2009 has been a big year for British punk legends The Slits. In addition to being the 30th anniversary of the release of their landmark debut album Cut on Island Records, this Tuesday marks the band’s release of Trapped Animal on Narnack Records—their first full-length release in 25 years. This new record features the 2005 reformed Slits lineup, with original Slits Ari Up and Tessa Pollitt along with newcomers Anna Schulte, Adele Wilson and Hollie Cook (daughter of Sex Pistols drummer Paul Cook).
The Slits have never been able to limit themselves to one genre of music, and Trapped Animal is no exception. The first few tracks are a hectic dance party, with the enthusiastic call and response vocals and punctuating horns of “Ask Ma,” the dancehall riddims of “Lazy Slam,” the hand drums and electronic dance beats of “Pay Rent” and the punk fury of “Reject.” From there—with the exception of the decidedly experimental bent of title track “Trapped Animal”— the album seems to be an exercise in reggae: “Partner From Hell” and “Babylon” are pure dub, while “Cry Baby” is more of a lovers rock ballad and “Reggae Gypsy” incorporates Eastern European melodies and instruments.
First single “Ask Ma” is a great ambassador for the rest of the album. The song typifies the album’s delicate balance of sounding polished and modern without compromising the wild, unpredictable quality The Slits’ music has always had: The Slits sing in their classic back and forth vocal style over distorted synthesizers, electronic drums and a tight horn section create a slinky, almost dangerous beat that would sound at home on an M.I.A. album.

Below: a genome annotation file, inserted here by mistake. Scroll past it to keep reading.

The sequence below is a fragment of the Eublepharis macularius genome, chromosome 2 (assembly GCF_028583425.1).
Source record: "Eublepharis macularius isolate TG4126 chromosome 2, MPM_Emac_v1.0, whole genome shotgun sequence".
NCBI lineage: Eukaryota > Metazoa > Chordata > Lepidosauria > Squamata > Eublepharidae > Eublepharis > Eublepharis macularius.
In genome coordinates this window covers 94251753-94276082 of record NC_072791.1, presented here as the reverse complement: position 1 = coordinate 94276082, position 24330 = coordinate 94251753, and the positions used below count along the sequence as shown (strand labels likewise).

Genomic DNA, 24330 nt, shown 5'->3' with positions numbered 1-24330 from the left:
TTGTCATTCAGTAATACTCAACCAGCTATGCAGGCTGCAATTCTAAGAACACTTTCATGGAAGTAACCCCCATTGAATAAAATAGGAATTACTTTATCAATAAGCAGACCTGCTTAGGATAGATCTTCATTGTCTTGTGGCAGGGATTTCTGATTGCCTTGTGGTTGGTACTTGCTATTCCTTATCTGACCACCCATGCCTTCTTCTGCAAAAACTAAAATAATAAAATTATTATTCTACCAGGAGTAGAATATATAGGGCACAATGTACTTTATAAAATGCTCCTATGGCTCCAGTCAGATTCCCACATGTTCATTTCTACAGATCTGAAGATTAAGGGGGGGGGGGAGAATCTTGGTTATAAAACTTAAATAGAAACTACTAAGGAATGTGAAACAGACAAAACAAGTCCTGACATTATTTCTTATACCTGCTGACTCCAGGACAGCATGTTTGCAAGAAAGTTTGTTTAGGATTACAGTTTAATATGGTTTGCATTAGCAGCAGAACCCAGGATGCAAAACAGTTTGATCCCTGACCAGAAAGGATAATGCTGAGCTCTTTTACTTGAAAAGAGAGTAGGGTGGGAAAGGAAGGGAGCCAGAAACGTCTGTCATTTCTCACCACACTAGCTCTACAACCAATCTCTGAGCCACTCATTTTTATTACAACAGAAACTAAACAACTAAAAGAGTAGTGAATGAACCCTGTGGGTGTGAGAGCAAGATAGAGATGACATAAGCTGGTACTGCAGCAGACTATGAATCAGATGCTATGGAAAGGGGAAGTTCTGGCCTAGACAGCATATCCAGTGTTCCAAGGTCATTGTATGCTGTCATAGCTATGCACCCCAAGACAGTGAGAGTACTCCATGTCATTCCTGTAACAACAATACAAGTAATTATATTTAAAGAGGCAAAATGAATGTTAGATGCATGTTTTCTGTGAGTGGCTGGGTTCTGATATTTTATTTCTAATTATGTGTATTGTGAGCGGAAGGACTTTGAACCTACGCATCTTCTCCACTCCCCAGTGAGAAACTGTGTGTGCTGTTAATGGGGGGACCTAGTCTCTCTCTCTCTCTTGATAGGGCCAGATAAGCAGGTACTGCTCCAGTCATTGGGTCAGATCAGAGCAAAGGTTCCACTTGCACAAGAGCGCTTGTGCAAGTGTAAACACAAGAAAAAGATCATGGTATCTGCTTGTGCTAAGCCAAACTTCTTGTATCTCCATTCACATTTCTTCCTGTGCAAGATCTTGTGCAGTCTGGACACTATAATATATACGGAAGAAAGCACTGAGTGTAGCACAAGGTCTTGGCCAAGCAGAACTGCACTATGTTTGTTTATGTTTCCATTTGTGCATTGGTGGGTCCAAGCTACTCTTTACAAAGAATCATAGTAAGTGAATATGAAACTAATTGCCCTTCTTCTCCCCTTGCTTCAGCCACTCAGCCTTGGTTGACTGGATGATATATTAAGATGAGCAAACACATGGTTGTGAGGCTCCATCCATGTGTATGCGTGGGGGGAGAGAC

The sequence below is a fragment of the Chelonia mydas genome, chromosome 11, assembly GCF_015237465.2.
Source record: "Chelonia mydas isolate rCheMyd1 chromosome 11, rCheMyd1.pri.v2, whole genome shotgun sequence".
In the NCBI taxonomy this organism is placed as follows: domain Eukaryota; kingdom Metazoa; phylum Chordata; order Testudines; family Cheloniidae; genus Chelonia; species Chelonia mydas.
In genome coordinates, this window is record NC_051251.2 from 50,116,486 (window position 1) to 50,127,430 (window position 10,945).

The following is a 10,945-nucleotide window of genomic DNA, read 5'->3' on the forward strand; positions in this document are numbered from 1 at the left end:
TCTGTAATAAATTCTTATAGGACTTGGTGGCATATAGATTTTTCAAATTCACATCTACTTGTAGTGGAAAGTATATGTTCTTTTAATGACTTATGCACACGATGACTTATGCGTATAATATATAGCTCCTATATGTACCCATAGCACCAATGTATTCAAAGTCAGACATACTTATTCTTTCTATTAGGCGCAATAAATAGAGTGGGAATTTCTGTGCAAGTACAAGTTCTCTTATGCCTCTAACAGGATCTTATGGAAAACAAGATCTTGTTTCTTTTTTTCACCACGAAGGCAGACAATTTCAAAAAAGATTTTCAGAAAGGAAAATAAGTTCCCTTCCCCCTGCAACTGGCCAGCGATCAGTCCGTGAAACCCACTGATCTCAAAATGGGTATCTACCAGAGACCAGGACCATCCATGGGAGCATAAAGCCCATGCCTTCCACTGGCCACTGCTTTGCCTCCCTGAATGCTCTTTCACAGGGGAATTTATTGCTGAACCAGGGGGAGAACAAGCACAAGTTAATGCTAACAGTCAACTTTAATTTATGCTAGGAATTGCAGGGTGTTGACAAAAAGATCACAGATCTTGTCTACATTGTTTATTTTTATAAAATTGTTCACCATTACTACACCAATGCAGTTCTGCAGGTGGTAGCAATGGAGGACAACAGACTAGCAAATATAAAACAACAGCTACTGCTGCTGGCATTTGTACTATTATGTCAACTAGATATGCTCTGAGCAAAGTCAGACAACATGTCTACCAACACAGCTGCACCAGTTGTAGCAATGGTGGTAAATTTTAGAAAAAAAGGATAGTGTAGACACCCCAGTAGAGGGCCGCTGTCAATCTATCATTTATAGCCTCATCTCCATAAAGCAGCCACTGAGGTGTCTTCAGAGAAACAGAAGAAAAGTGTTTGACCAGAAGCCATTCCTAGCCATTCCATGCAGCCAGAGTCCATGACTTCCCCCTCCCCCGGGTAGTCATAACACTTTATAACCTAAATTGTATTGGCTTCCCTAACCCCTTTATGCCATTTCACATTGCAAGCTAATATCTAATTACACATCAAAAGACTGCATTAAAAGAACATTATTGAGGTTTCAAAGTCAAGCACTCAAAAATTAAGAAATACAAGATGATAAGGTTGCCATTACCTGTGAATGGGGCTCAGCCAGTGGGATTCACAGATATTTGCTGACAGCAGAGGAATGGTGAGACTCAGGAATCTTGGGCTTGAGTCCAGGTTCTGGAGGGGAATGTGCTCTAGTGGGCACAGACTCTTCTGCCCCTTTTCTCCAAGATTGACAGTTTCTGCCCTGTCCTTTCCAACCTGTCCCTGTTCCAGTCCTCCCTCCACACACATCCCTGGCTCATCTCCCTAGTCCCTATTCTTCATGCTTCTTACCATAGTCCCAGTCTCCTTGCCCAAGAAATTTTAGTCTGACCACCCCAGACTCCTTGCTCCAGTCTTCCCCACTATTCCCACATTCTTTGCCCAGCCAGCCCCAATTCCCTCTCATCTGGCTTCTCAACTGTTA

Another standout is the title track “Trapped Animal.” The lyrics deal with how the world’s modern conveniences have actually trapped people. The sharp tempo changes and layers of screaming and shouting over vocals that alternate between frantic and calm give the impression of a caged animal trying to free itself. Looking at life in a different cage, is the song “Peer Pressure.” While the track might not be the most exciting song on the album, it is probably one of the most authentic songs ever written on the topic: The lyrics address the pressure young girls have heaped upon them by friends, parents, teachers and society and the feelings of depression, anxiety and alienation these pressures can cause. The song ends with the statement, “I want more out of life than to just survive. ”
Through changing band members and trends, The Slits have remained steadfastly themselves. While the band embraces modernity on Trapped Animal, a clear line can be drawn between their new release and Cut. Not to say that they are rehashing old material. In fact, it’s quite the opposite. The Slits managed to create a new and innovative record while still retaining the tongue-in-cheek wit and in-your-face genre bending sound that their fans fell in love with. Calling Trapped Animal a “reunion record” cheapens what is definitely one of the best albums released this year. Hopefully, fans won’t have to wait another 25 years for the next one.
Pre-order Trapped Animal on CD here.
Pre-order Trapped Animal on vinyl here.
Purchase the “Ask Ma” single on iTunes here.